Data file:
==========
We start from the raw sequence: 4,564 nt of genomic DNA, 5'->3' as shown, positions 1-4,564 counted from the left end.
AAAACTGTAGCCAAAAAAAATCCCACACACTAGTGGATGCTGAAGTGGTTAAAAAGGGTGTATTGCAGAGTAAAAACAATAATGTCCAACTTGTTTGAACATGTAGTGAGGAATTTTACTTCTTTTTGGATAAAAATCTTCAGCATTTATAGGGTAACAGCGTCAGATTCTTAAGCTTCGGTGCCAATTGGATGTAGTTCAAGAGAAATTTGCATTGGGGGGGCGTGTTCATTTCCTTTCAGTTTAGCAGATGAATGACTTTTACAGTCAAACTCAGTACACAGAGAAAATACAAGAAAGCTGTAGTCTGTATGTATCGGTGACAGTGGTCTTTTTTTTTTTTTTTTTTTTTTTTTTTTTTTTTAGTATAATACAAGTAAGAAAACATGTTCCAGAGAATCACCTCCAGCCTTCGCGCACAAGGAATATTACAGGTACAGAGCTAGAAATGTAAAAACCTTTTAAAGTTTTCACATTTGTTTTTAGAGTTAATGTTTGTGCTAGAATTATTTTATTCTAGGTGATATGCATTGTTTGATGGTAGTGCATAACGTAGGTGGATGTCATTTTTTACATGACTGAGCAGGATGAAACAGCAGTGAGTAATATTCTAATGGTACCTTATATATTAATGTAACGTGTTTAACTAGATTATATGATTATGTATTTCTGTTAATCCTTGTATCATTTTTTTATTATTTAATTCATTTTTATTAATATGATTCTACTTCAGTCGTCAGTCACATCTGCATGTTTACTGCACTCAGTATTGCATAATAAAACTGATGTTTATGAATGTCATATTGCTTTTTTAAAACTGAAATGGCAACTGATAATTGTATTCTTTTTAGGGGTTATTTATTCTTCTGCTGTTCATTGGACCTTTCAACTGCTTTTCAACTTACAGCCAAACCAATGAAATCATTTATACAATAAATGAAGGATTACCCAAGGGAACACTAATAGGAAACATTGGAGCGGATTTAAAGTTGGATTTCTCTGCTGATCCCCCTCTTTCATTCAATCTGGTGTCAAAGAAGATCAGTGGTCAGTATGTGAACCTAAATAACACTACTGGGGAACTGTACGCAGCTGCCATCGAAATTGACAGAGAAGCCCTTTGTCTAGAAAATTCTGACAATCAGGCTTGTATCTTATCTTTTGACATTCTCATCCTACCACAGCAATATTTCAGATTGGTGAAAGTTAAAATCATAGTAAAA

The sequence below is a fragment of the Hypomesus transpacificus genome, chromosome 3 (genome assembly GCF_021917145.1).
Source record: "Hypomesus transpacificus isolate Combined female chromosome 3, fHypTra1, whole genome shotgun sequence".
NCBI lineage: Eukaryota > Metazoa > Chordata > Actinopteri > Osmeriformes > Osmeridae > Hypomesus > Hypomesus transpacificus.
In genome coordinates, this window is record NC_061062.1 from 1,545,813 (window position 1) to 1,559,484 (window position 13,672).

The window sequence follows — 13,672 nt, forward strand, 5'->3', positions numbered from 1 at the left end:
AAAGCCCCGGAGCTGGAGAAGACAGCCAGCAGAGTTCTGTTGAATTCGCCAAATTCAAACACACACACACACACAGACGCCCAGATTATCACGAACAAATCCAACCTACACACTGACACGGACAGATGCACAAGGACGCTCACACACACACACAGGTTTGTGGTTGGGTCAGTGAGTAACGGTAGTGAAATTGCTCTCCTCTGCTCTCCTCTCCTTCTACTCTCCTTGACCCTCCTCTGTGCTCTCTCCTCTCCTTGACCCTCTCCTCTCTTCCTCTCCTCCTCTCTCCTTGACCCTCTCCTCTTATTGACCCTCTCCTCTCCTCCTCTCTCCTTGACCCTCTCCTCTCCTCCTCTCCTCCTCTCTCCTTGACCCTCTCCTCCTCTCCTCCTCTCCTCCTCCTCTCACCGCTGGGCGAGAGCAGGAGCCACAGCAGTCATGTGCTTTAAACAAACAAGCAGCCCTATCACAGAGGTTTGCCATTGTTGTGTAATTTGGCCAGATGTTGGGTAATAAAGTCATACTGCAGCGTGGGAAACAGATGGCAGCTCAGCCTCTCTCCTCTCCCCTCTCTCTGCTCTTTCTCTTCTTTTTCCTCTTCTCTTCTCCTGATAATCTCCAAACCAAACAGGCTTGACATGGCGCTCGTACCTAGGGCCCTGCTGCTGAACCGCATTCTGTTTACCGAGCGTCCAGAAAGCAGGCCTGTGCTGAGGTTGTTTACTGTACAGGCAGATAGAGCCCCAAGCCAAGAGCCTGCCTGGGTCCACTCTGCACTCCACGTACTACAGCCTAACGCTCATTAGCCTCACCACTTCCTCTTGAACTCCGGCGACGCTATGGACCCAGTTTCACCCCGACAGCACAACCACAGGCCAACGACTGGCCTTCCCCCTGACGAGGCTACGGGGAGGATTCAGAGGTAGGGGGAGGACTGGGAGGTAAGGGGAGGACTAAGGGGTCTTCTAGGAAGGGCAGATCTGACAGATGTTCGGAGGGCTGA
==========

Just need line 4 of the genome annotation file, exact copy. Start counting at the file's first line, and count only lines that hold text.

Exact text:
Source record: "Hypomesus transpacificus isolate Combined female chromosome 3, fHypTra1, whole genome shotgun sequence".